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Yale Law School’s Liman Program Research Helps to Produce Changes in Prison Visiting Policies

The Utah Department of Corrections has announced that, as of August 1, it will abandon its “English only” policy for visitors to prisoners in its system, as well as make other important reforms to facilitate visiting. 

Research by Yale students and faculty working in the Arthur Liman Public Interest Program at Yale Law School helped provide the backdrop for this change. “Prison Visitation Policies: A Fifty State Survey," co-authored by Chesa Boudin ’11, Trevor Stutz ’12, and Aaron Littman ’14, provided the first comprehensive comparison of all fifty state prison systems and of the Federal Bureau of Prisons. The study found that Utah was the only state to forbid inmates from speaking with visitors in languages other than English.

This research is complemented by a growing body of data on the important role that visitors play in prisons. Other studies have documented that inmates who receive regular visits are less likely to have disciplinary problems while in prison and have better chances of staying out of prison once released. See, e.g., Grant Duwe & Valerie Clark, Blessed be the Social Tie that Binds: The Effects of Prison Visitation on Offender Recidivism, 39 CRIM. JUST. POL’Y REV. 1436 (2012).

“Visitation policies have real life implications for the people in prison and their mothers, fathers, sons, daughters, husbands, wives and friends. Research has shown that increasing access to visitation is related to decreased prison violence and lower recidivism rates, and helps to break the cycle of intergenerational incarceration. We are tremendously heartened by Utah's willingness to modernize its visitation policies. We look forward to working with other states across the country to do the same,” said Boudin.

As the Liman Report details, states vary widely in terms of both their rules on visiting and how easy it is for the public to find those policies. The study is part of an ongoing collaboration with the Association of State Corrections Administrators (ASCA), a national organization of the heads of corrections from each state and the federal system. ASCA asked its members to provide copies of their visiting policies to the Liman Program researchers, and welcomed the students’ presentation last October at its annual meeting. An article based on the report, Prison Visitation: A Fifty State Survey, is forthcoming in Volume 32 of the Yale Law & Policy Review. Another Liman Report, which surveyed policies on the use of administrative segregation, degrees of isolation imposed, and possibilities of visiting, can be viewed here.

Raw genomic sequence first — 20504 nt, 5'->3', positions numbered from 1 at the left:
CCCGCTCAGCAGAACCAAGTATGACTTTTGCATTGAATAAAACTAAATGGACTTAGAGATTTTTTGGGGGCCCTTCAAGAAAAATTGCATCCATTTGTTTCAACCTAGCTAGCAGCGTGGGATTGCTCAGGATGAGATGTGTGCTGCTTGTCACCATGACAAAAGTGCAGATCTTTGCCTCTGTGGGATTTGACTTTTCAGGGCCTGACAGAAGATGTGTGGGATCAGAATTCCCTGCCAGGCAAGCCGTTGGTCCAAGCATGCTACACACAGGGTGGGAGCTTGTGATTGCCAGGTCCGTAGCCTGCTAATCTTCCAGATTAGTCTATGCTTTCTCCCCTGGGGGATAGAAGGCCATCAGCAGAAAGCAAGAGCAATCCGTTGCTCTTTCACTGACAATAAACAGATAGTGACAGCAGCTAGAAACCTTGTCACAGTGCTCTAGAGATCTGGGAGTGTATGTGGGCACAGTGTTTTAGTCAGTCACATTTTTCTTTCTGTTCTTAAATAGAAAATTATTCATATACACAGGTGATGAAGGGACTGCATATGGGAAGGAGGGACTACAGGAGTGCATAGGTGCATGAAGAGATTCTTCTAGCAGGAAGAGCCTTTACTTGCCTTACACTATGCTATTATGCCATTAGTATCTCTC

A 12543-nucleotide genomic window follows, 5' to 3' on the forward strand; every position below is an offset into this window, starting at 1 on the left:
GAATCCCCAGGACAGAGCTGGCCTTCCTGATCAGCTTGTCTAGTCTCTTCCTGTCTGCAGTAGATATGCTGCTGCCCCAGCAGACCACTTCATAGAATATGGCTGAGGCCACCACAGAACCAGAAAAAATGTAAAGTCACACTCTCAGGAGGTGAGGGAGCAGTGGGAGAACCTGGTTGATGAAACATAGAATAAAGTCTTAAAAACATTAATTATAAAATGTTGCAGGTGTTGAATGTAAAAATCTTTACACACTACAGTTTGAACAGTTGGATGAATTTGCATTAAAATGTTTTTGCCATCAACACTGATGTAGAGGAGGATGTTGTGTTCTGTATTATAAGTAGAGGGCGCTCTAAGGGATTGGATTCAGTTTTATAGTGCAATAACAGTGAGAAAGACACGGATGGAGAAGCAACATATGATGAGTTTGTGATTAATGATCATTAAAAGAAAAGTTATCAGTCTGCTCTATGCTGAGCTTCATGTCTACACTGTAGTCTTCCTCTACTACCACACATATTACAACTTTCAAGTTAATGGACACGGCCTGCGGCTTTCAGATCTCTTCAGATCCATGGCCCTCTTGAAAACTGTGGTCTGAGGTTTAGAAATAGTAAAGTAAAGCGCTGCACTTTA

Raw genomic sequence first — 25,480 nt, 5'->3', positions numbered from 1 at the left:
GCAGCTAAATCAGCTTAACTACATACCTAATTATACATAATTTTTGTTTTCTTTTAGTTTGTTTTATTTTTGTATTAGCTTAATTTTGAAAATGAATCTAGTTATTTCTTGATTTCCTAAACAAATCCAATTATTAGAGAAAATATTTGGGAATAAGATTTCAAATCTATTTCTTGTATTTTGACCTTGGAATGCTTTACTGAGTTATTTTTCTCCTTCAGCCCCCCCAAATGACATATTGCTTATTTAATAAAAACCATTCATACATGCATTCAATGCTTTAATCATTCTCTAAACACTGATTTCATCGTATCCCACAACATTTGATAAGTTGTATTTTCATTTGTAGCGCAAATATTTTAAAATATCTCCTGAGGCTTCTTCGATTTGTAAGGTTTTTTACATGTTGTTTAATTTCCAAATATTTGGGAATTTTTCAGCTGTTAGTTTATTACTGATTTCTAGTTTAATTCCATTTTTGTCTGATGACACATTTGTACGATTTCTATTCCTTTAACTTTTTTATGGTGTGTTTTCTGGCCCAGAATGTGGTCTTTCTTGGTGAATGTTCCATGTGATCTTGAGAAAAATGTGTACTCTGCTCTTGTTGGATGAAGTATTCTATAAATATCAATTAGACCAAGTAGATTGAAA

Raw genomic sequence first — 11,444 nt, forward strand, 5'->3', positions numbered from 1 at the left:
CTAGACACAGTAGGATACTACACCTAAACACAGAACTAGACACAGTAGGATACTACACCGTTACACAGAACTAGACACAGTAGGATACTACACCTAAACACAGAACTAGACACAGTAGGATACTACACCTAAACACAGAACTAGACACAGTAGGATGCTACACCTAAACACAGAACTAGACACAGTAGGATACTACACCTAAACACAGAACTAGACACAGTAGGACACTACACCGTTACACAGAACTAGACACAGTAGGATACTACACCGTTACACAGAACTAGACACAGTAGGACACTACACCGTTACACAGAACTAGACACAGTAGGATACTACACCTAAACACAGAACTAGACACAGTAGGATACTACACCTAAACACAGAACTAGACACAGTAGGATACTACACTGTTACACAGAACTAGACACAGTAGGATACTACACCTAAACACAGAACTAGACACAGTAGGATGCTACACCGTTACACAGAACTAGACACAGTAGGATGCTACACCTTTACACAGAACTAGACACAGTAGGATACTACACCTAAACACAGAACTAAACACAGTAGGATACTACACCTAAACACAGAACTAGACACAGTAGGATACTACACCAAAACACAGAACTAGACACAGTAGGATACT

This September, the Liman Workshop’s topic is Incarceration, to be co-taught by Judith Resnik, Arthur Liman Professor of Law, Hope Metcalf, the Liman Program Director; Megan Quattlebaum, the Senior Liman Fellow in Residence; and A.T. Wall, Director of the Rhode Island Department of Corrections and a 1980 YLS graduate.

As the New York Times reported on July 21, the art world has turned its focus to what people see when using the visiting rooms in prisons. Yet relatively little is known about how hard it is to visit and about how people in prison stay connected with those on the outside. “With more than 2.3 million Americans behind bars, it’s essential to understand how prisons operate. We appreciate ASCA’s cooperation and the opportunities to engage diverse perspectives,” said Hope Metcalf, the Liman Program’s Director. “The Visiting Study is an important step in the direction of bringing prisons into public view. We have so much more to learn.”